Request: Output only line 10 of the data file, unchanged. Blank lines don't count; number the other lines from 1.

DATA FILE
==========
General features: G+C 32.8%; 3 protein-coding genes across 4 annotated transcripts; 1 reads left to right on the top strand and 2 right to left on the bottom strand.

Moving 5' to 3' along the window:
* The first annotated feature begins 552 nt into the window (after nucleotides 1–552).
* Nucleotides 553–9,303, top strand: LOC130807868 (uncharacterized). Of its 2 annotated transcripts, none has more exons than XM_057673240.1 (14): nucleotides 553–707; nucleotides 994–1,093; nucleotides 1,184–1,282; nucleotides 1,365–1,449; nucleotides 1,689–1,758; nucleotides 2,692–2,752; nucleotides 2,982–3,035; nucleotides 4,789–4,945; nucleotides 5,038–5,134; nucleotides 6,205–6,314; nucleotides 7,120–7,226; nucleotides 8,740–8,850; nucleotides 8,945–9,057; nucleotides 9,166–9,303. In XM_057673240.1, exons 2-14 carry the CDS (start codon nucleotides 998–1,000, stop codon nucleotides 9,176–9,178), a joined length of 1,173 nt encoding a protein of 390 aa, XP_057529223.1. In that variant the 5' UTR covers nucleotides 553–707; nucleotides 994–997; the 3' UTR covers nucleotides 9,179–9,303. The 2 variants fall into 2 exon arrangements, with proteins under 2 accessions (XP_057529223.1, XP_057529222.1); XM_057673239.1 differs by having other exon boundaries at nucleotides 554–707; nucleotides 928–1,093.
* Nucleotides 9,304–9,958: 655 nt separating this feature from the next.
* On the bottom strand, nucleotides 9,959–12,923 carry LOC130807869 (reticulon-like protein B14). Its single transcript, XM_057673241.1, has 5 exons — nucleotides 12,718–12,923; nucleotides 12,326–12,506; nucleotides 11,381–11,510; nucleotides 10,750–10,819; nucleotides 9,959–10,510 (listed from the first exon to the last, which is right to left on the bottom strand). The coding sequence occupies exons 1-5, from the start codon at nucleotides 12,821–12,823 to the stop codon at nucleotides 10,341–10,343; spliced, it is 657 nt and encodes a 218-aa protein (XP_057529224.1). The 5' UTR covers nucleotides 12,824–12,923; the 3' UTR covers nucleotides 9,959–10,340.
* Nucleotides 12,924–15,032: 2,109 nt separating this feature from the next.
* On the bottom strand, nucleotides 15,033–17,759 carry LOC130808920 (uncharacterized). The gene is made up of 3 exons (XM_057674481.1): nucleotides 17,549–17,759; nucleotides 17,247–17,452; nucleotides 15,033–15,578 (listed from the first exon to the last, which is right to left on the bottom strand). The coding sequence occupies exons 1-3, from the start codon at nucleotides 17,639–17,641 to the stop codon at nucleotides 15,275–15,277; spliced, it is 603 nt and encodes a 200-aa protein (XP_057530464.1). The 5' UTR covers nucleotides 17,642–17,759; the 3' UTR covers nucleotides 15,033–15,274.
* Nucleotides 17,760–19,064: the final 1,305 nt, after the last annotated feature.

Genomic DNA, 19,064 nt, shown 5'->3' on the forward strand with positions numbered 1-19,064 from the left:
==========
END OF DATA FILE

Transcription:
Genomic DNA, 19,064 nt, shown 5'->3' on the forward strand with positions numbered 1-19,064 from the left: